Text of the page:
This is the first part of a four-part blog series about determining if your vehicle qualifies as a lemon under California law.
Under the lemon law provisions of the Song-Beverly Consumer Warranty Act, a vehicle may qualify as a lemon when the manufacturer or its authorized dealer “is unable to service or repair a new motor vehicle to meet the terms of an express written warranty after a reasonable number of repair attempts.”
But what qualifies as a reasonable number of repair attempts?
Under the California’s Lemon Law, a reasonable number of repair attempts is dependent upon the nature of the defect. If the defect is dangerous enough that it is likely to cause death or serious bodily injury, a minimum of two repair attempts may be enough.
On the other hand, if the defect is not dangerous or life-threatening, a reasonable number of repair attempts may be four unsuccessful trips to the dealer.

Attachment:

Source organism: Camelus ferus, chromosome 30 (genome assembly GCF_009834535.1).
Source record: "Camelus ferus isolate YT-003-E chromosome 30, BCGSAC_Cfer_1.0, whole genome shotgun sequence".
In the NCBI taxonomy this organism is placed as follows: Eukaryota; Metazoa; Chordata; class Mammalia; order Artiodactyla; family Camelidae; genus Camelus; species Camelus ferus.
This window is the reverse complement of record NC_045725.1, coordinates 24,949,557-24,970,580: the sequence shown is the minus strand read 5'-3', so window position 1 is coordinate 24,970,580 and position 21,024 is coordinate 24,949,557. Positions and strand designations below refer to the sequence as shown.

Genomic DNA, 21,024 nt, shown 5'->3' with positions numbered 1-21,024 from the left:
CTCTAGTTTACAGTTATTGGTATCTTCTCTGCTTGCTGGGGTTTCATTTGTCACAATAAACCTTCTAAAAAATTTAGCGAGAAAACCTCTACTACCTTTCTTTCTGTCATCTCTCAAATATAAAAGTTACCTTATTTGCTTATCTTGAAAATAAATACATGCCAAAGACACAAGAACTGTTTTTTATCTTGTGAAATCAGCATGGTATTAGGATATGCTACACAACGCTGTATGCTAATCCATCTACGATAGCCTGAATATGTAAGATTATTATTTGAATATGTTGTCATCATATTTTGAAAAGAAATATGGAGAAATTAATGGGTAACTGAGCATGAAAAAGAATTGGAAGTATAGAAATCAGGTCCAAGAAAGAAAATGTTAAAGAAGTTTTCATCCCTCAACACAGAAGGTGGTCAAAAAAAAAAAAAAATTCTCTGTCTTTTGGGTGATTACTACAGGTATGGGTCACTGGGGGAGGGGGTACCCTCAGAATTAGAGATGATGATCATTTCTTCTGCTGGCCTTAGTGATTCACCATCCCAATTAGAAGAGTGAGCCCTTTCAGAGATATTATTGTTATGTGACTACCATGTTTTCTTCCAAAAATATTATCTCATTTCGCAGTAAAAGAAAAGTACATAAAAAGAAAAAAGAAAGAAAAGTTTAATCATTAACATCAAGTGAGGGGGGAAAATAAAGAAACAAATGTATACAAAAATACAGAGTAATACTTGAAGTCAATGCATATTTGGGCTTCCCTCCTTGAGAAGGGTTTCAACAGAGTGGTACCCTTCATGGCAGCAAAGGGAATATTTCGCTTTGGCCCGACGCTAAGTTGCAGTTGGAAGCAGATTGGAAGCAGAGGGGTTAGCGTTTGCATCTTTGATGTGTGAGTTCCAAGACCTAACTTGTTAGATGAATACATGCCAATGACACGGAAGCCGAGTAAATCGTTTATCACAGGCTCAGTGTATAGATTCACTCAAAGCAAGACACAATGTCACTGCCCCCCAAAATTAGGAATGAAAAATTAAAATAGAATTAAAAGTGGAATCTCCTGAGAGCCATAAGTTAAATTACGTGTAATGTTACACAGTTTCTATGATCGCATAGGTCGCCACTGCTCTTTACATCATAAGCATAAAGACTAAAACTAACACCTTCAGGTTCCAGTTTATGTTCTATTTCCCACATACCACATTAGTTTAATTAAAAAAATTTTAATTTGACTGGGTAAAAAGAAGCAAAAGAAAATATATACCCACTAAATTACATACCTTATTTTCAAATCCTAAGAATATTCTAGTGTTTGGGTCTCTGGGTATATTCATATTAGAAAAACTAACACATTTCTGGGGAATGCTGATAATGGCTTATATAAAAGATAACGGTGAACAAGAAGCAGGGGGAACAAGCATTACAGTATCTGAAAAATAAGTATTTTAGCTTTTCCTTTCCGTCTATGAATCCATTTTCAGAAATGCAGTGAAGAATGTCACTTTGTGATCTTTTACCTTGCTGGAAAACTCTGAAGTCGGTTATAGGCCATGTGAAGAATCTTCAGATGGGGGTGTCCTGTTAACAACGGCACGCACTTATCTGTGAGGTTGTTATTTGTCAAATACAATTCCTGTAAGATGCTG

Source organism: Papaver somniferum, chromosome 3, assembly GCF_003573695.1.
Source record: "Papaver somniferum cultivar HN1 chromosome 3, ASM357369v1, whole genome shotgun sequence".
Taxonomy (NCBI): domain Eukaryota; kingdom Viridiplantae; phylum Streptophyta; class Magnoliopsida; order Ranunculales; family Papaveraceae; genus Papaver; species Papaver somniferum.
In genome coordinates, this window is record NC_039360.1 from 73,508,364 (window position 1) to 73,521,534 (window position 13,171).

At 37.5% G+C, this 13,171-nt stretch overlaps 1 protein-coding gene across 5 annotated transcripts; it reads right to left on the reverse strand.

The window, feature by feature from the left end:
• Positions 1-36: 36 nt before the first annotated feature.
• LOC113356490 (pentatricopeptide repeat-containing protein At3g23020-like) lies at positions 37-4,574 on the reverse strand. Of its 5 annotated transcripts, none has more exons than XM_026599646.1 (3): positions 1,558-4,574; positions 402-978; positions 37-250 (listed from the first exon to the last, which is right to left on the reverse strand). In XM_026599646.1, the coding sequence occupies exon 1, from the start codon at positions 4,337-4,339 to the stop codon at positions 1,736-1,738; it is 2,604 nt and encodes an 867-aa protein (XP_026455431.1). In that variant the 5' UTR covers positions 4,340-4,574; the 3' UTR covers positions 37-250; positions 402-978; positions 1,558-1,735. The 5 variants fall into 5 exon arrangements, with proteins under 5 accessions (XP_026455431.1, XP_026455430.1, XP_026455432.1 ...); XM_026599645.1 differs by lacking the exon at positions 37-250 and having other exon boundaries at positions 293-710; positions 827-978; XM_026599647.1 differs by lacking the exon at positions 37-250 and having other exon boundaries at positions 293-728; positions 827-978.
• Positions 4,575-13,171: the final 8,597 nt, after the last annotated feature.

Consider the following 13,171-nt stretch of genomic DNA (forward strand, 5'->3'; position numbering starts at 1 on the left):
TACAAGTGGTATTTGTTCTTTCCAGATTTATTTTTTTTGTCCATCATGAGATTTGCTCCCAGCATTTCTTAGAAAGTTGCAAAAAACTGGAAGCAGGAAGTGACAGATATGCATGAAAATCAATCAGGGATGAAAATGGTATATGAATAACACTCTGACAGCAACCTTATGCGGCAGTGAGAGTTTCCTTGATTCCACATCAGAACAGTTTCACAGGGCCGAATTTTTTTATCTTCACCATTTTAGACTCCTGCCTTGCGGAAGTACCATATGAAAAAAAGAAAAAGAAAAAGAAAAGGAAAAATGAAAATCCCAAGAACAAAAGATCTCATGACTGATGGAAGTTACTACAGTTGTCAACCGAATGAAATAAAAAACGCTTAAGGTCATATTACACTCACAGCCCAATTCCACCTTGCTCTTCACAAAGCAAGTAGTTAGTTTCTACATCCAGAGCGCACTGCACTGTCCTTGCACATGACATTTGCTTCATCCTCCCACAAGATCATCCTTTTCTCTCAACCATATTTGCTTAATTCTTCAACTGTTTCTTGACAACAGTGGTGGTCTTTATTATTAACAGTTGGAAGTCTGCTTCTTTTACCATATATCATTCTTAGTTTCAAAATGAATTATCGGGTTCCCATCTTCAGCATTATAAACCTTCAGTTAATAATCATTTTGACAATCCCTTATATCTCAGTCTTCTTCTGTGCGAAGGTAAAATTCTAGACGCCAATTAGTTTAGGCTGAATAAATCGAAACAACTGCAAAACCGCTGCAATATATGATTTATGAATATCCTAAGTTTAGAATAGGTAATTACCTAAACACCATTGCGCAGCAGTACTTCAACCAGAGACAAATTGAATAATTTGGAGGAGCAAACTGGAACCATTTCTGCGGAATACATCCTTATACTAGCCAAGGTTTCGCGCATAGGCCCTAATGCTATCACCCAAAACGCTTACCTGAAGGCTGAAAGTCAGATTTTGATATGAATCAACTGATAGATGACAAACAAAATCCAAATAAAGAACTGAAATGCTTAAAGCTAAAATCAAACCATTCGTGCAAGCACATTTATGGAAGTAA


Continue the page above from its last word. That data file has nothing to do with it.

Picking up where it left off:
But a specific number of repair attempts is not required in every case. The California Lemon Law also states that if a vehicle is out of service for warranty repairs more than 30 days in the first 18 months of ownership or 18,000 miles of use, whichever occurs first, it may be a lemon vehicle.
Howard D. Silver, Los Angeles new car lemon law attorney, has the skills and experience to help you with your lemon vehicle. For more information, call the Law Offices of Howard D. Silver today at (866) 49-LEMON.